How Filing Separately Affects a Spouse's Property
When only one spouse files for bankruptcy, only that spouse's property and debt will be part of the bankruptcy case. The spouse's property includes all of his or her separate property. In community property states (Arizona, California, Idaho, Louisiana, Nevada, New Mexico, Texas, Washington, Wisconsin, and, if the spouses have signed a written agreement to treat their property as community property, Alaska), all of the community property you and your spouse own is also part of your bankruptcy case, even if you file alone. This includes all property either of you earns or receives during marriage, but doesn't include gifts or inheritances to onlyone spouse or property one spouse owned before the marriage. In common law property states, only half of your jointly owned marital property will be part of your bankruptcy estate.
These rules mean that your spouse could lose property as a result of your bankruptcy filing. In every state, your spouse's separate property (and your spouse's half of the marital property, in common law states) won't be part of your bankruptcy estate, and can't be taken by the trustee in a Chapter 7 case. However, all of your community property or half of your marital property will be at risk. If it isn't exempt, the trustee could take it and sell it in your Chapter 7 case.
How Filing Separately Affects a Spouse's Debts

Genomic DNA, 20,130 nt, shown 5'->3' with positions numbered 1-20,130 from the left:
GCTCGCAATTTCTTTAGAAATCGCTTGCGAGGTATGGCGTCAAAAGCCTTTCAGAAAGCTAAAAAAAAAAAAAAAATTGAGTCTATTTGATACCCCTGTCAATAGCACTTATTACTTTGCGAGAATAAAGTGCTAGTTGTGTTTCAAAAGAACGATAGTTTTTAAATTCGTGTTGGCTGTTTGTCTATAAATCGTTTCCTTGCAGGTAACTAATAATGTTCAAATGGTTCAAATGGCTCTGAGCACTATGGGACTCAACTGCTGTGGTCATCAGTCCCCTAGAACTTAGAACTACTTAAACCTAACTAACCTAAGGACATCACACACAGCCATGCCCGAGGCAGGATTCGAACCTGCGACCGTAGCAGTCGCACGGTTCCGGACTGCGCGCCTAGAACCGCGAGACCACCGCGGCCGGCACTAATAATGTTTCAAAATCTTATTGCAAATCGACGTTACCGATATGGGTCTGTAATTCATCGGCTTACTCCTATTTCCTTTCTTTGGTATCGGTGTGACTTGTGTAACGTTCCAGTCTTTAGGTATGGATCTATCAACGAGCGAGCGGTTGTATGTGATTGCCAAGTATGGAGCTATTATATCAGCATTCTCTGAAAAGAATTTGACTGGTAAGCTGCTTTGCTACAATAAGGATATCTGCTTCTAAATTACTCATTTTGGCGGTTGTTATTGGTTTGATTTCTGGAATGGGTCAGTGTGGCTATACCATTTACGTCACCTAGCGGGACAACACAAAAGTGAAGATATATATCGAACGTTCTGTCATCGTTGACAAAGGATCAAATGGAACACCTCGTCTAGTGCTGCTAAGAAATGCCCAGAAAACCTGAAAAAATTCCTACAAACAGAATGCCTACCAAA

If your spouse owes separate debts (such as a student loan or medical bills from before you met), they won't be affected by your separate bankruptcy filing. Your spouse will continue to owe that debt, which won't be discharged when your case is over.
If you owe debts together, however, your bankruptcy could leave your spouse on the hook alone for the entire amount you owe. Your Chapter 7 bankruptcy wipes out your liability for dischargeable debt, but it won't affect your spouse's liability. (The same is true for any other codebtors; for example, if your parents cosigned your car loan, they will still be liable to repay it even after your liability is wiped out in bankruptcy.) You could conceivably exit your Chapter 7 bankruptcy debt-free -- and headed for divorce court.
This is why many people choose Chapter 13: As long as you the debt is included in your plan and you make your plan payments, your spouse or other codebtor will be protected from collection actions while your bankruptcy proceeds. If you repay the debt in full through your plan, your spouse or other codebtor will no longer be liable once your bankruptcy ends.
Speak with an Attorney
As you can see, whether to file jointly or separately for bankruptcy is an important choice, and one that may have major repercussions. The decision depends on state law, your financial situation, and other factors. If you have any questions or want to review your options, you should consult with an experienced bankruptcy attorney.